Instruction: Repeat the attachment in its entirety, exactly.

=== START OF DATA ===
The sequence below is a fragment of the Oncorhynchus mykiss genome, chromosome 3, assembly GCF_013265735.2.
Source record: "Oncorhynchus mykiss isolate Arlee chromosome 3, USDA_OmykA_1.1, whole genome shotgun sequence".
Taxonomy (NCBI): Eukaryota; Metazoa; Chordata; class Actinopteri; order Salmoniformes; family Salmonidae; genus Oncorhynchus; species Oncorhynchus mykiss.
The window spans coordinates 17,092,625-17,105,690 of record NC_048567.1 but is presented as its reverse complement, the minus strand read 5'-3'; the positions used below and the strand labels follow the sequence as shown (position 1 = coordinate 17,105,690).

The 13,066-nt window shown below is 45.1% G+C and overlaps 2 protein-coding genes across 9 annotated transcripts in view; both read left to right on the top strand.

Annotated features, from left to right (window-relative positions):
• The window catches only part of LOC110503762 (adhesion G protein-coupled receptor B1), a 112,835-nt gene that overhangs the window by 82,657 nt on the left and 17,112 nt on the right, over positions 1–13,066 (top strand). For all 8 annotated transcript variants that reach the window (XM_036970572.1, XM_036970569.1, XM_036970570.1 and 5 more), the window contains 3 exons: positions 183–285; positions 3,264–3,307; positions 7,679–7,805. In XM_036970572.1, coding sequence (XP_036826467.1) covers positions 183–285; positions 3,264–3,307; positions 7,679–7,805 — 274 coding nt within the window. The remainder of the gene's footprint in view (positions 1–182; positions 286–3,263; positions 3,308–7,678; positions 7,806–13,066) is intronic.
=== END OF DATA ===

The sequence below is a fragment of the Oncorhynchus mykiss genome, chromosome 3, assembly GCF_013265735.2.
Source record: "Oncorhynchus mykiss isolate Arlee chromosome 3, USDA_OmykA_1.1, whole genome shotgun sequence".
Taxonomy (NCBI): Eukaryota; Metazoa; Chordata; class Actinopteri; order Salmoniformes; family Salmonidae; genus Oncorhynchus; species Oncorhynchus mykiss.
The window spans coordinates 17,092,625-17,105,690 of record NC_048567.1 but is presented as its reverse complement, the minus strand read 5'-3'; the positions used below and the strand labels follow the sequence as shown (position 1 = coordinate 17,105,690).

The 13,066-nt window shown below is 45.1% G+C and overlaps 2 protein-coding genes across 9 annotated transcripts in view; both read left to right on the top strand.

Annotated features, from left to right (window-relative positions):
• The window catches only part of LOC110503762 (adhesion G protein-coupled receptor B1), a 112,835-nt gene that overhangs the window by 82,657 nt on the left and 17,112 nt on the right, over positions 1–13,066 (top strand). For all 8 annotated transcript variants that reach the window (XM_036970572.1, XM_036970569.1, XM_036970570.1 and 5 more), the window contains 3 exons: positions 183–285; positions 3,264–3,307; positions 7,679–7,805. In XM_036970572.1, coding sequence (XP_036826467.1) covers positions 183–285; positions 3,264–3,307; positions 7,679–7,805 — 274 coding nt within the window. The remainder of the gene's footprint in view (positions 1–182; positions 286–3,263; positions 3,308–7,678; positions 7,806–13,066) is intronic.